There may be many areas of blame, but whatever the reasons, it’s led to the southwest coast having three fewer paramedics.
Because paper work was not received by the Provincial Medical Oversight office on time, three paramedics were deemed inactive for work.
Brent Seaward was a paramedic for McKenzie’s Ambulance for five years. He said every year paramedics have to send off registration papers. They include basic information, clinical hours worked, number of intravenous applied and updated CPR certificate.
“They ( Provincial Medical Oversight) require original documents, despite the unwillingness to send them back.”
Seaward said the CPR certificate provided a challenge for everyone time-wise.
“They wouldn’t take a signed statement from the trainer stating it was completed,” he said. “They gave us until the end of the month ( March) to have all the paper work in.”
Being deemed inactive for work means they automatically can’t work and they receive a record of employment.
According to Seaward paramedics can opt to pay a $ 50 late fee charge to be reinstated but he has other penalties to worry about as well.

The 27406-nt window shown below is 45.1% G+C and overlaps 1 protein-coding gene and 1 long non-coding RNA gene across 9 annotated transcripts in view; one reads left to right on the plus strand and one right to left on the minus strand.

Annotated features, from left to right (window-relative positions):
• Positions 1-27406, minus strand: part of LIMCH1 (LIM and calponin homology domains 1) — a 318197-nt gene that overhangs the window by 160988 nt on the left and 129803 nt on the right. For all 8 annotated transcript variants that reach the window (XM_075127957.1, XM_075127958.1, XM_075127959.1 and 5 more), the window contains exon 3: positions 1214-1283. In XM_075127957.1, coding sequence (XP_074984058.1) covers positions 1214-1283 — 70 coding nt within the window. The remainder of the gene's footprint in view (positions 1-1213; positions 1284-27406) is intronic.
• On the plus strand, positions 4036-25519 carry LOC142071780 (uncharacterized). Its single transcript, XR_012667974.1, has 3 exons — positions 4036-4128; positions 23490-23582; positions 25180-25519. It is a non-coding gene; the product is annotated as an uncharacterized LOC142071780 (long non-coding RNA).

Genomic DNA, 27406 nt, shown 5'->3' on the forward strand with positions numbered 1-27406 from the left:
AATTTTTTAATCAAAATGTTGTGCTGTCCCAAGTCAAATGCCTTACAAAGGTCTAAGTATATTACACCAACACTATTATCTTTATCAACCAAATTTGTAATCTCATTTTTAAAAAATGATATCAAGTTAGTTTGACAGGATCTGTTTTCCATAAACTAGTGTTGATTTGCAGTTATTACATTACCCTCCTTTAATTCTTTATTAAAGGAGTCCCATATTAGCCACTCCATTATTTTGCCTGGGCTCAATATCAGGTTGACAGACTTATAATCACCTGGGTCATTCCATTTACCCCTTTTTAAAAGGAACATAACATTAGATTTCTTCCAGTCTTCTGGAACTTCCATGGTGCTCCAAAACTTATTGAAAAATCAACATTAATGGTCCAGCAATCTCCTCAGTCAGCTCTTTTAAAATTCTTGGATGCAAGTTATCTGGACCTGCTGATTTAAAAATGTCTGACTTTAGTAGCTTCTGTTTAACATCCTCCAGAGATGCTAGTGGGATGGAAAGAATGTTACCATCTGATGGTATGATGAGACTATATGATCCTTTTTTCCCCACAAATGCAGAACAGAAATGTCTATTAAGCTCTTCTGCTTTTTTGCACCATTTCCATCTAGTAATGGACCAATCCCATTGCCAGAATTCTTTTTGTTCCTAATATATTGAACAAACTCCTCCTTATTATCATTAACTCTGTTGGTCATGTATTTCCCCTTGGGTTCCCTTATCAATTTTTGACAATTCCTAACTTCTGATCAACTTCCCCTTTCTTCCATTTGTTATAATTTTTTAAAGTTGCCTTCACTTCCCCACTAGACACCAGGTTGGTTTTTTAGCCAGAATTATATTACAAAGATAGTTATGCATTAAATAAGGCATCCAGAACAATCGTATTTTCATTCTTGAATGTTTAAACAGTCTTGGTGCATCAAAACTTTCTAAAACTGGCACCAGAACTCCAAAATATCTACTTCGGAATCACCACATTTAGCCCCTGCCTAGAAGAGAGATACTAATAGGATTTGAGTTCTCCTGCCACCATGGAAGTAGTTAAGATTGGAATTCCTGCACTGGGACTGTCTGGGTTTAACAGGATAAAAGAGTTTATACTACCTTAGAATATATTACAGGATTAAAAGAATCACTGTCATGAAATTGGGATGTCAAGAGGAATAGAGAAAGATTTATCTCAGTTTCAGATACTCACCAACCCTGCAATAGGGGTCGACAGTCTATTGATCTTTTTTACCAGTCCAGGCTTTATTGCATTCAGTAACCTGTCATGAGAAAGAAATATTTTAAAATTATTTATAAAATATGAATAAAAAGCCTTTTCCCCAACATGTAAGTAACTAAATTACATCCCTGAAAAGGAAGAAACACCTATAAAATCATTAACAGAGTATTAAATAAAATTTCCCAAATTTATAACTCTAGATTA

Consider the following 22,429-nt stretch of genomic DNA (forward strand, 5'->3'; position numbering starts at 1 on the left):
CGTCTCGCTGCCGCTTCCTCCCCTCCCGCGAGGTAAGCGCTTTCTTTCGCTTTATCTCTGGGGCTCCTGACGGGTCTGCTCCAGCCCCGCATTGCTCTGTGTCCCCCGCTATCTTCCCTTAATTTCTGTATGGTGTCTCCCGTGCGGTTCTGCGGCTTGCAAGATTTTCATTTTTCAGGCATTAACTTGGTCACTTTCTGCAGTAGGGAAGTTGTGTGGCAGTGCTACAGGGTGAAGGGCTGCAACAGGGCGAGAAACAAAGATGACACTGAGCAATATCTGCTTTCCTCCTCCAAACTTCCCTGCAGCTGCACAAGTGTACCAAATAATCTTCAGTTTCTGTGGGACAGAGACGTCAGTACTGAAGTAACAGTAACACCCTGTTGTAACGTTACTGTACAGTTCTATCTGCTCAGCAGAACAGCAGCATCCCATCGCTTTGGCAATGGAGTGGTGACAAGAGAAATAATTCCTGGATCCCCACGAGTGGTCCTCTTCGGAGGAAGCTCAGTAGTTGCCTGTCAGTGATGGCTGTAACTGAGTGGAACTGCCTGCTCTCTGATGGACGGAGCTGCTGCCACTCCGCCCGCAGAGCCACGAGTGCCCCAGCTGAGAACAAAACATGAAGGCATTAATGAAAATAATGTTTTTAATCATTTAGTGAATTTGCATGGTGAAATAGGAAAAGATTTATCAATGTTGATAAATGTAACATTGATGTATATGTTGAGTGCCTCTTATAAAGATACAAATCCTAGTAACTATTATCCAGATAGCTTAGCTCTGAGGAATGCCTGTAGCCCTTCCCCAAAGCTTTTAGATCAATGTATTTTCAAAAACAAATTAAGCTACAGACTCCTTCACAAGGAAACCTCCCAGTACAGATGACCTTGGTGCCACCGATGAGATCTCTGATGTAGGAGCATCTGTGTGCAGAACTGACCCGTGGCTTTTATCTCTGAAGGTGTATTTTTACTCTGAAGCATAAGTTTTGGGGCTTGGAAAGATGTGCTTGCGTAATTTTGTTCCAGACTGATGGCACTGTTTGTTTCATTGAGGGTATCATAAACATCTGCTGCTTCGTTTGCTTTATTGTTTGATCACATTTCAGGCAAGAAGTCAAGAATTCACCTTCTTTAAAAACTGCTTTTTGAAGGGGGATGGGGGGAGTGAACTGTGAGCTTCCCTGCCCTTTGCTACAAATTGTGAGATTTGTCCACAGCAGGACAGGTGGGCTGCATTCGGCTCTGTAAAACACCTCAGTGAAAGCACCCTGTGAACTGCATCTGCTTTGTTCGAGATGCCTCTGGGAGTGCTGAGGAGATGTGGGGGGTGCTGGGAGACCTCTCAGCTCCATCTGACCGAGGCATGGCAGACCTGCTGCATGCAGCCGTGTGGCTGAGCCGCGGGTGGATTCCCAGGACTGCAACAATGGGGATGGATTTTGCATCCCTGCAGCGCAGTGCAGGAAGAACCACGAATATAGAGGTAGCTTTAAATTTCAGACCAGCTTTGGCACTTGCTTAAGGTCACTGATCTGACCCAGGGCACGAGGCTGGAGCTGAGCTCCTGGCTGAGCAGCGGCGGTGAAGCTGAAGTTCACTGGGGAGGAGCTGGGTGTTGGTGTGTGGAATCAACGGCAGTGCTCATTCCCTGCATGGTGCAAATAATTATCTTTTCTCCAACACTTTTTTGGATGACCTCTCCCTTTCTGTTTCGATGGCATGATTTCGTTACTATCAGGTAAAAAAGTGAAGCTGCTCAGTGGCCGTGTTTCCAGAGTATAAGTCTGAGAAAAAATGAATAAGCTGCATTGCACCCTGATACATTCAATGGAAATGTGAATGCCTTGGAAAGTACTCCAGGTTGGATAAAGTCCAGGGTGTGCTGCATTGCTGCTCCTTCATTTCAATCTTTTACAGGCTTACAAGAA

An interview was not provided from the Provincial Medical Oversight, however a communications specialist through Eastern Health gave an emailed statement.
The email indicated the Provincial Medical Oversight is a regulatory body, and therefore cannot comment on specific operations. It did, however, confirm its policies, which include receiving the proper documentation either by mail or in person.
“All submitted documentation must be postmarked no later than February 1 of the registration year,” was written directly in the email.
Contrary to Seawards statement regarding the CPR certificate, the communications specialist stated the only original documents it would need are the Provincial Medical Oversight forms with the exception of certificates, which they do accept in copy format.